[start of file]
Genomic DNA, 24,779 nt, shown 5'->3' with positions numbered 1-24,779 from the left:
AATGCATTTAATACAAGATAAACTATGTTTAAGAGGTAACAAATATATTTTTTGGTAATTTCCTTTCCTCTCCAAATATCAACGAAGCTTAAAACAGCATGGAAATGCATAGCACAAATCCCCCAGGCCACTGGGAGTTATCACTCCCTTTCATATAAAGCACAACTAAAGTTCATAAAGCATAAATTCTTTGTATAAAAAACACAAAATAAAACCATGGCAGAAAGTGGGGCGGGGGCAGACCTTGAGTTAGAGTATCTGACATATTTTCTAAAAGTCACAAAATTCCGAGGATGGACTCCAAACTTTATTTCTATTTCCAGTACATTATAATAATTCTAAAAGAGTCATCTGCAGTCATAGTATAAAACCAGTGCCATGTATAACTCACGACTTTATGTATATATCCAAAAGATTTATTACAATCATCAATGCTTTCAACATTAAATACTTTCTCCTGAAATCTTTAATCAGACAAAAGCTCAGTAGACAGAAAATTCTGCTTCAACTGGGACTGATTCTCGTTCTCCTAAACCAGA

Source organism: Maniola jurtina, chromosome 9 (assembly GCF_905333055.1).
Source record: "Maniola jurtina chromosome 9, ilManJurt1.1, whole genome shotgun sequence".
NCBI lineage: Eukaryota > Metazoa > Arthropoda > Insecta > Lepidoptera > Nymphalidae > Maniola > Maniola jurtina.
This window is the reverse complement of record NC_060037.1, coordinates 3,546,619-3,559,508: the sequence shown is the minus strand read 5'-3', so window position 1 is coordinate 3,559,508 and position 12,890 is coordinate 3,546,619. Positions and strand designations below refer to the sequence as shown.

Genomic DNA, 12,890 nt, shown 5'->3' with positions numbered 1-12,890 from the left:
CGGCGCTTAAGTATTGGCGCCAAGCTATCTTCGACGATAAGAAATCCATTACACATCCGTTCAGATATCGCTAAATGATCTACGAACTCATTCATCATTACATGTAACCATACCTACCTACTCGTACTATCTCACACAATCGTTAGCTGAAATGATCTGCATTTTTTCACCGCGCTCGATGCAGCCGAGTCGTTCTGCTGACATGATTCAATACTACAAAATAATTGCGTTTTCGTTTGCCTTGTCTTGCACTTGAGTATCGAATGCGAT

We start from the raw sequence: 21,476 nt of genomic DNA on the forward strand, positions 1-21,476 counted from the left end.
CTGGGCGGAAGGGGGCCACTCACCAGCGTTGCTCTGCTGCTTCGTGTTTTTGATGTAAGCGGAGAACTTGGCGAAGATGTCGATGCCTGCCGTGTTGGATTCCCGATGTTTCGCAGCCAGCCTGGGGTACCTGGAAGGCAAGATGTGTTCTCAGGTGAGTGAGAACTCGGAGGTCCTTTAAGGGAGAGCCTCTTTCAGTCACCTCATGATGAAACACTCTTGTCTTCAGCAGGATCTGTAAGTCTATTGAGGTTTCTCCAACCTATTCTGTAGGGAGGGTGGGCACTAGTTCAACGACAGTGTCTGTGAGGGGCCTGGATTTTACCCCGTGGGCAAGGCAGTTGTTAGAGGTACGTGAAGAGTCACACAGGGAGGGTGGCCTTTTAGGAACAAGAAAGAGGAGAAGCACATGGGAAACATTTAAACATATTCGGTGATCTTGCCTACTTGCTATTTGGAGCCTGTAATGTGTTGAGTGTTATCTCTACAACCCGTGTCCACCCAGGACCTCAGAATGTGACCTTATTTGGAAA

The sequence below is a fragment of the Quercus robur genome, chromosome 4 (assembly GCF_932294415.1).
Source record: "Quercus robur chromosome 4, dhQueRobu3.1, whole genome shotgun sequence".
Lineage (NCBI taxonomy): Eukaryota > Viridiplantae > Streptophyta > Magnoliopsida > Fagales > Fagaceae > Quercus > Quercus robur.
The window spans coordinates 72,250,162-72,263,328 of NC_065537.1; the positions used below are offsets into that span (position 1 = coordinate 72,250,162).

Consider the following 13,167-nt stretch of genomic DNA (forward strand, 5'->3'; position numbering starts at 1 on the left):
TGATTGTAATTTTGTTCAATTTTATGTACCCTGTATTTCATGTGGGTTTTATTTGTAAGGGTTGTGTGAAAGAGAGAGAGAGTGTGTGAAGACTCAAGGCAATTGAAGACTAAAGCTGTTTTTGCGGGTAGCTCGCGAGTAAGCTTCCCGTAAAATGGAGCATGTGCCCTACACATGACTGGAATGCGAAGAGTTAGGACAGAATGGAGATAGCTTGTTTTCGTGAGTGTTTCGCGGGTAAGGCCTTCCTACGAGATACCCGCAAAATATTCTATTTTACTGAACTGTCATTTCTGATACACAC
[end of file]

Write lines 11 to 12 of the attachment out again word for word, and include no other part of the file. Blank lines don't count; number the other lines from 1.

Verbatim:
The sequence below is a fragment of the Quercus robur genome, chromosome 4 (assembly GCF_932294415.1).
Source record: "Quercus robur chromosome 4, dhQueRobu3.1, whole genome shotgun sequence".